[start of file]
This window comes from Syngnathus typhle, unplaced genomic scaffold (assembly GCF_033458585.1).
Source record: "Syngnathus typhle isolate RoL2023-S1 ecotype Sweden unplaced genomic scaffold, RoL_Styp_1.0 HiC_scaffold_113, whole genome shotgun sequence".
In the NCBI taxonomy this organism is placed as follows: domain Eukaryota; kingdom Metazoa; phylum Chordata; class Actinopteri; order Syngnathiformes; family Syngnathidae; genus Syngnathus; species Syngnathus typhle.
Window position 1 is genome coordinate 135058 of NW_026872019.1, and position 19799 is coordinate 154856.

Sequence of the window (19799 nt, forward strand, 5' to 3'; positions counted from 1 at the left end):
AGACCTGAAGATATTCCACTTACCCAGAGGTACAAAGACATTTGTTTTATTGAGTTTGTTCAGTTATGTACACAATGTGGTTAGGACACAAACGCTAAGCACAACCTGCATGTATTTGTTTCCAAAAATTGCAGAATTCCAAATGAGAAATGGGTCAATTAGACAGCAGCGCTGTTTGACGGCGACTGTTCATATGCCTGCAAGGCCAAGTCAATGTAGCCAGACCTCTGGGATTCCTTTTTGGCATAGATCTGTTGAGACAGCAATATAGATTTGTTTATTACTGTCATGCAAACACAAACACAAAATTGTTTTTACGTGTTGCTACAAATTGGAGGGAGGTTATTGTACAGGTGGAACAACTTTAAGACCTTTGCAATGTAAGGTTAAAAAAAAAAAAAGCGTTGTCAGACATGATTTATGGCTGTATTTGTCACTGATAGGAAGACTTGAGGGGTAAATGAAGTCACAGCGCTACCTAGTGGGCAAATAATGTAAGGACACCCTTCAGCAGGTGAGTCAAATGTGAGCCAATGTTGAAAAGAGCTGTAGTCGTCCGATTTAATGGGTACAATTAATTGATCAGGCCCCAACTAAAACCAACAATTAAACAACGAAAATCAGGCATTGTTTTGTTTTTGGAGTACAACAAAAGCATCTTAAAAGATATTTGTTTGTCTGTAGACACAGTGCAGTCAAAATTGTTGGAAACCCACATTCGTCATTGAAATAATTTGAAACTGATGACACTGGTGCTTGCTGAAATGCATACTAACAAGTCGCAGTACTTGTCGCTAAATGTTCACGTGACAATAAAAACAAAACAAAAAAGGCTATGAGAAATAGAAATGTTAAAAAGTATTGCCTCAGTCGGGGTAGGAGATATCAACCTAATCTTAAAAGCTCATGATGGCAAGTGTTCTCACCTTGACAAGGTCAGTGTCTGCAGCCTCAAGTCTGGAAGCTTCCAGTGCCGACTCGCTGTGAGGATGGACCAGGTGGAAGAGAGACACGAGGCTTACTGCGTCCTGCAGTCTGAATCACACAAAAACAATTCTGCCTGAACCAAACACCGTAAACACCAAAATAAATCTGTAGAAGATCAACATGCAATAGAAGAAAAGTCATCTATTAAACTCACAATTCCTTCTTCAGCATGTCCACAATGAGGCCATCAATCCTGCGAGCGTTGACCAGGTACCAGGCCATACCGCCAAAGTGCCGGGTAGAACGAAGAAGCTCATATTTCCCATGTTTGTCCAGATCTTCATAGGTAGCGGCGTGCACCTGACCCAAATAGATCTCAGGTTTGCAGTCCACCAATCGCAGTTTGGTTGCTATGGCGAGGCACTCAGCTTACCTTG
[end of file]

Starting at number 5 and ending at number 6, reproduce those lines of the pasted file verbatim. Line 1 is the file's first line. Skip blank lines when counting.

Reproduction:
Sequence of the window (19799 nt, forward strand, 5' to 3'; positions counted from 1 at the left end):
AGACCTGAAGATATTCCACTTACCCAGAGGTACAAAGACATTTGTTTTATTGAGTTTGTTCAGTTATGTACACAATGTGGTTAGGACACAAACGCTAAGCACAACCTGCATGTATTTGTTTCCAAAAATTGCAGAATTCCAAATGAGAAATGGGTCAATTAGACAGCAGCGCTGTTTGACGGCGACTGTTCATATGCCTGCAAGGCCAAGTCAATGTAGCCAGACCTCTGGGATTCCTTTTTGGCATAGATCTGTTGAGACAGCAATATAGATTTGTTTATTACTGTCATGCAAACACAAACACAAAATTGTTTTTACGTGTTGCTACAAATTGGAGGGAGGTTATTGTACAGGTGGAACAACTTTAAGACCTTTGCAATGTAAGGTTAAAAAAAAAAAAAGCGTTGTCAGACATGATTTATGGCTGTATTTGTCACTGATAGGAAGACTTGAGGGGTAAATGAAGTCACAGCGCTACCTAGTGGGCAAATAATGTAAGGACACCCTTCAGCAGGTGAGTCAAATGTGAGCCAATGTTGAAAAGAGCTGTAGTCGTCCGATTTAATGGGTACAATTAATTGATCAGGCCCCAACTAAAACCAACAATTAAACAACGAAAATCAGGCATTGTTTTGTTTTTGGAGTACAACAAAAGCATCTTAAAAGATATTTGTTTGTCTGTAGACACAGTGCAGTCAAAATTGTTGGAAACCCACATTCGTCATTGAAATAATTTGAAACTGATGACACTGGTGCTTGCTGAAATGCATACTAACAAGTCGCAGTACTTGTCGCTAAATGTTCACGTGACAATAAAAACAAAACAAAAAAGGCTATGAGAAATAGAAATGTTAAAAAGTATTGCCTCAGTCGGGGTAGGAGATATCAACCTAATCTTAAAAGCTCATGATGGCAAGTGTTCTCACCTTGACAAGGTCAGTGTCTGCAGCCTCAAGTCTGGAAGCTTCCAGTGCCGACTCGCTGTGAGGATGGACCAGGTGGAAGAGAGACACGAGGCTTACTGCGTCCTGCAGTCTGAATCACACAAAAACAATTCTGCCTGAACCAAACACCGTAAACACCAAAATAAATCTGTAGAAGATCAACATGCAATAGAAGAAAAGTCATCTATTAAACTCACAATTCCTTCTTCAGCATGTCCACAATGAGGCCATCAATCCTGCGAGCGTTGACCAGGTACCAGGCCATACCGCCAAAGTGCCGGGTAGAACGAAGAAGCTCATATTTCCCATGTTTGTCCAGATCTTCATAGGTAGCGGCGTGCACCTGACCCAAATAGATCTCAGGTTTGCAGTCCACCAATCGCAGTTTGGTTGCTATGGCGAGGCACTCAGCTTACCTTG